Courtesy of American Jewish Historical Society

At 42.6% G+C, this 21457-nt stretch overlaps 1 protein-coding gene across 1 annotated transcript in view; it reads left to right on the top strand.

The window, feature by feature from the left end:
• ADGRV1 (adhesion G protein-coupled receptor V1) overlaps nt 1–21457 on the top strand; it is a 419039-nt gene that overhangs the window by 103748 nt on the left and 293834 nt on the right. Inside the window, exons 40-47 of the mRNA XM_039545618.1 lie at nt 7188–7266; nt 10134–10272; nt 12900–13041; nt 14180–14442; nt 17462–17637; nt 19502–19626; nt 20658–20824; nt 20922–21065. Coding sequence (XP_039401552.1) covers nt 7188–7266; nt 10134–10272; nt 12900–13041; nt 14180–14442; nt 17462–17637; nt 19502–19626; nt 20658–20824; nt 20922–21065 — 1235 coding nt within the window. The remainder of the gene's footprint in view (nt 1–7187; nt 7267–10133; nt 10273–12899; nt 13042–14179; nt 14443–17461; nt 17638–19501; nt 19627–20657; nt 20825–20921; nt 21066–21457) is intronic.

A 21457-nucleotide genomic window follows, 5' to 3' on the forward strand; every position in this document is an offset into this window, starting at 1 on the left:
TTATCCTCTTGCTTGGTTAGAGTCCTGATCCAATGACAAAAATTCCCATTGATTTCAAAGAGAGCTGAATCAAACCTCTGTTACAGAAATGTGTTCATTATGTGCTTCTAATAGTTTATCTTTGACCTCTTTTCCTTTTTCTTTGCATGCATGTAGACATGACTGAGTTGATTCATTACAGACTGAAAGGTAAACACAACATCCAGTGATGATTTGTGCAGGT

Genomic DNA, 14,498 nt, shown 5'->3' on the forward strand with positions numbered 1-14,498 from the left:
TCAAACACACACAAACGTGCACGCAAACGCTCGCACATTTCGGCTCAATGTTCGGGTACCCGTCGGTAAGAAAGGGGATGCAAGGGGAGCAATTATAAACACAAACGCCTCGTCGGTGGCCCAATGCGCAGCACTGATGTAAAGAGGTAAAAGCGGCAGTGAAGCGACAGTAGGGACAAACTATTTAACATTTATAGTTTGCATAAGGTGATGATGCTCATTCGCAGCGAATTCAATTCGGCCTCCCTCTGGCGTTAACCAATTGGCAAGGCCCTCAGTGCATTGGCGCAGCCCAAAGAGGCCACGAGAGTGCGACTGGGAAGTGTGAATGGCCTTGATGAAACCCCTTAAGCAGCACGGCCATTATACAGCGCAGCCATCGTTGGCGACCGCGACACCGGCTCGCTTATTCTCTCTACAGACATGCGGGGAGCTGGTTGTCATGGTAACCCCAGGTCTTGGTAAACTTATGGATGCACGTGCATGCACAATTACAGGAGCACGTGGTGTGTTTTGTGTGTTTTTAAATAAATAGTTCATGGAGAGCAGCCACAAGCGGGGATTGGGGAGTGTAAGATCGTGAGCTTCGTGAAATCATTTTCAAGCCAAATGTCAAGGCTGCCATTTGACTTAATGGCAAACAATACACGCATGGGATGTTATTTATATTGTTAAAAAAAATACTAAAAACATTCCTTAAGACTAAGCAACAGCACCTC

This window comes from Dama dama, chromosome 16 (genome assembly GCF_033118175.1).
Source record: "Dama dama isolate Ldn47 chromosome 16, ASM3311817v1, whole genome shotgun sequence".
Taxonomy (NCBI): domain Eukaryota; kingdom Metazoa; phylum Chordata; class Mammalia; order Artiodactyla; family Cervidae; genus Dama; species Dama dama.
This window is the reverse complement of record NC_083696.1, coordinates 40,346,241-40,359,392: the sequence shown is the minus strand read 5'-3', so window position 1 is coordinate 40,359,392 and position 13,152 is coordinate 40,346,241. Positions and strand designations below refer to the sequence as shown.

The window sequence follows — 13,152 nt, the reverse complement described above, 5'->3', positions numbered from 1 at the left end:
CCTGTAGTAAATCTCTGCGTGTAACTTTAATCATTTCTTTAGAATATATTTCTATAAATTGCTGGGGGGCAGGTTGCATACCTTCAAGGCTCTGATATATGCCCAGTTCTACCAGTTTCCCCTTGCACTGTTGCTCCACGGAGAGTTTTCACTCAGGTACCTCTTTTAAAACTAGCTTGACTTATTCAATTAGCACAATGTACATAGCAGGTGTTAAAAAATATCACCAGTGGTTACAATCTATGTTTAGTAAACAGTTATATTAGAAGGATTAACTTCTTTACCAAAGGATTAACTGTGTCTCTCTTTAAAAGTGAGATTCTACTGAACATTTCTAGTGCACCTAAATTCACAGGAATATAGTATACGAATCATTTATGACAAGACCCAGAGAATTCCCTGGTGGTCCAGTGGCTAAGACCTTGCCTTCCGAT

Uriah Phillips Levy was born in Philadelphia and began his naval career at the age of 14. Although well acquainted during his long career with antisemitism, which contributed to his six courts-martial, Levy went on to become the first Jewish commodore of the United States Navy. During his tenure, he ended the Navy's practice of flogging as punishment, which he had long opposed. Levy is also known for his purchase and restoration of Thomas Jefferson's estate, Monticello, near Charlottesville, Virginia. He was the first president of the Washington Hebrew Congregation in DC, and in 1854 he sponsored the new seminary of the B'nai Jeshurun Educational Institute in New York.